¶8 Brenda cites no case in support of her interpretation of Wis. Stat. §§ 48.422(7)(a) and 48.427. Nor does she develop a statutory interpretation argument, aside from an observation that § 48.422(7) refers to “the potential dispositions” and a bare assertion that “the plain language of [§] 48.422(7)(a) trumps” the County’s interpretation that the sub-dispositions need not be addressed because they only apply after the court terminates the parent’s rights. To the extent Brenda is arguing the statutes unambiguously require a court to confirm a parent’s understanding of both the primary and sub-dispositions, we disagree.
¶9 In Therese S., 314
¶10 We further noted, “While Wis.
Stat. § 48.427 lists several additional dispositions under subsecs.
(3m)-(4), those options only apply if the court first terminates parental
rights under subsec. (3),” id., ¶15 n.7, and observed that Therese’s proposed rule would be “unduly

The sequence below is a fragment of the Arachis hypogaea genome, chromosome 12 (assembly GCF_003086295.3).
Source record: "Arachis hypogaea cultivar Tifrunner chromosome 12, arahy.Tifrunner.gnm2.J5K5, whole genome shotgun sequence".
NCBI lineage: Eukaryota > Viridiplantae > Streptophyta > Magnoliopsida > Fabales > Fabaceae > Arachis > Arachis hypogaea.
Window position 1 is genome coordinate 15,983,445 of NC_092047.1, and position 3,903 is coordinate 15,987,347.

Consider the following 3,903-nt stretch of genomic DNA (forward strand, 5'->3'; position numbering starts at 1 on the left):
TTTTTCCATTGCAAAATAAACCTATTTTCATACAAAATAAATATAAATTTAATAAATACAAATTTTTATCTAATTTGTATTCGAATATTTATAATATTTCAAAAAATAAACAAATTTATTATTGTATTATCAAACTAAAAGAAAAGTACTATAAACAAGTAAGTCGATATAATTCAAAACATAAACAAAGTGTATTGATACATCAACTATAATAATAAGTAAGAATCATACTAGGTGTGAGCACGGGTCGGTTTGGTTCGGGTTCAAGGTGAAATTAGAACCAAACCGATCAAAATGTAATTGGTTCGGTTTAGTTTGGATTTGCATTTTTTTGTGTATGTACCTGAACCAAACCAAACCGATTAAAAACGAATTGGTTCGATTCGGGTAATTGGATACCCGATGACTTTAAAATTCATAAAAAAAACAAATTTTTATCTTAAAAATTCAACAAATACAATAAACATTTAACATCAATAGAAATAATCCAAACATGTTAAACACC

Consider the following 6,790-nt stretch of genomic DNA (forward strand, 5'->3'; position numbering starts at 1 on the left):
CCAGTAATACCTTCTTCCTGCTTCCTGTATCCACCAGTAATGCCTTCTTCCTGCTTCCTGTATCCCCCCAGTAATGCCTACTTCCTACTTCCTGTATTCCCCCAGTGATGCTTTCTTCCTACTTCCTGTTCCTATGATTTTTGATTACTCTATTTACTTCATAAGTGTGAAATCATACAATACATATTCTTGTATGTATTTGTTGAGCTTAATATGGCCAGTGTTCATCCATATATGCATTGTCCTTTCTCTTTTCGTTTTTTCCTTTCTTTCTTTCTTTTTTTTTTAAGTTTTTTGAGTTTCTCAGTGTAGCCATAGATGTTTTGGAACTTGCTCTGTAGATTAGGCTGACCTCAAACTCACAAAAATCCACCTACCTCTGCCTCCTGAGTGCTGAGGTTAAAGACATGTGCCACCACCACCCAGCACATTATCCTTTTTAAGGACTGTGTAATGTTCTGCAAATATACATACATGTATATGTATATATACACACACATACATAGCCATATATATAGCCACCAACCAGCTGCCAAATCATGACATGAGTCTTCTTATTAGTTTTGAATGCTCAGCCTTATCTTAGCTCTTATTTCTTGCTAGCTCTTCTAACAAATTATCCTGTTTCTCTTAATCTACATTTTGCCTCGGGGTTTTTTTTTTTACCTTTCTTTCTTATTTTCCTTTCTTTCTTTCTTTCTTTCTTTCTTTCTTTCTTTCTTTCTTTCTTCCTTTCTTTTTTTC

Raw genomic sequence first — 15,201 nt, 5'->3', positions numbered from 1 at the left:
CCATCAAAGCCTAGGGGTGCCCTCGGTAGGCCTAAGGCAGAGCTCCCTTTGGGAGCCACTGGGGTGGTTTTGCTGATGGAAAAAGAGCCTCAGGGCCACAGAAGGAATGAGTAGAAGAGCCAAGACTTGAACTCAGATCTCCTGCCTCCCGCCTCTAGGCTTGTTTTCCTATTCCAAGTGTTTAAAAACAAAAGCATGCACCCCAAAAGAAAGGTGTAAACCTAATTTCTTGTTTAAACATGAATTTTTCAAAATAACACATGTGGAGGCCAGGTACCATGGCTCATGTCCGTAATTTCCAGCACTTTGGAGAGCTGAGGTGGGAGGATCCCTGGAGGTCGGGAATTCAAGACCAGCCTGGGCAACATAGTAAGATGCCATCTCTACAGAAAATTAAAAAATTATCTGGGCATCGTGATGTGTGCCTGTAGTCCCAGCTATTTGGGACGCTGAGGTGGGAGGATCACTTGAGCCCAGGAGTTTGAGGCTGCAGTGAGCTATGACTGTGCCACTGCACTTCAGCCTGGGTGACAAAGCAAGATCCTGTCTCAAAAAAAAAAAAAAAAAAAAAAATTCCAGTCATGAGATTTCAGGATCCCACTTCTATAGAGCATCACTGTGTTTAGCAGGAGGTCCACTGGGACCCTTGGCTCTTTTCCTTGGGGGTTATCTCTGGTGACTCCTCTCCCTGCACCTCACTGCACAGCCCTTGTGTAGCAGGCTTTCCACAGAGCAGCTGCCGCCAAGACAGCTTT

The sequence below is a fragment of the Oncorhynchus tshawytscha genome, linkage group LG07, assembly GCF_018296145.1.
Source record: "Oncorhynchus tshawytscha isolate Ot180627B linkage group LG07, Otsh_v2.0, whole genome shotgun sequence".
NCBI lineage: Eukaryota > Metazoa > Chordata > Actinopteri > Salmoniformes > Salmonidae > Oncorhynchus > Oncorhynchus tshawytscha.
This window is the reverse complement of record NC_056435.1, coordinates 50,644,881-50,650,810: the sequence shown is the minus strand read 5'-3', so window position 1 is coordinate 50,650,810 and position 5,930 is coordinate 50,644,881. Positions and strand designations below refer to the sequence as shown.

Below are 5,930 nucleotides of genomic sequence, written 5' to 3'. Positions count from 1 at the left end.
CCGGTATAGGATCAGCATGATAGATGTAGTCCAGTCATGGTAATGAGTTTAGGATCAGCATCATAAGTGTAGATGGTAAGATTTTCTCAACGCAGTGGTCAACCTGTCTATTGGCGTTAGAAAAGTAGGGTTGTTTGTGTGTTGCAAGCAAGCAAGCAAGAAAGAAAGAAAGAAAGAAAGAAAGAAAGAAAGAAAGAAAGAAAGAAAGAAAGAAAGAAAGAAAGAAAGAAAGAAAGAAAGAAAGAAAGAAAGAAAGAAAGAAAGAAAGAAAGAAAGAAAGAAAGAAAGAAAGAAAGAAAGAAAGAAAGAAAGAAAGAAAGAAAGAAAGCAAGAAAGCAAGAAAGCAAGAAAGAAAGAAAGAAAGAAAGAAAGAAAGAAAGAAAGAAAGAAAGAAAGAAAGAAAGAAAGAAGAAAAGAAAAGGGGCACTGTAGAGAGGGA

¶11 Only the two primary dispositions relate to the effect of termination on the parent—the parent either retains or loses their child. The sub-dispositions, on the other hand, pertain only to the effect on the child, addressing who will have guardianship and custody in the event the parent’s rights are terminated as a primary disposition. To the extent those sub-disposition issues bear on the parent’s decision to plead no contest, they are adequately addressed under Wis. Stat. §§ 48.422(7)(b) and (7)(bm). Those paragraphs require the court to ascertain whether any promises have been made to the parent and whether a proposed adoptive parent has been identified.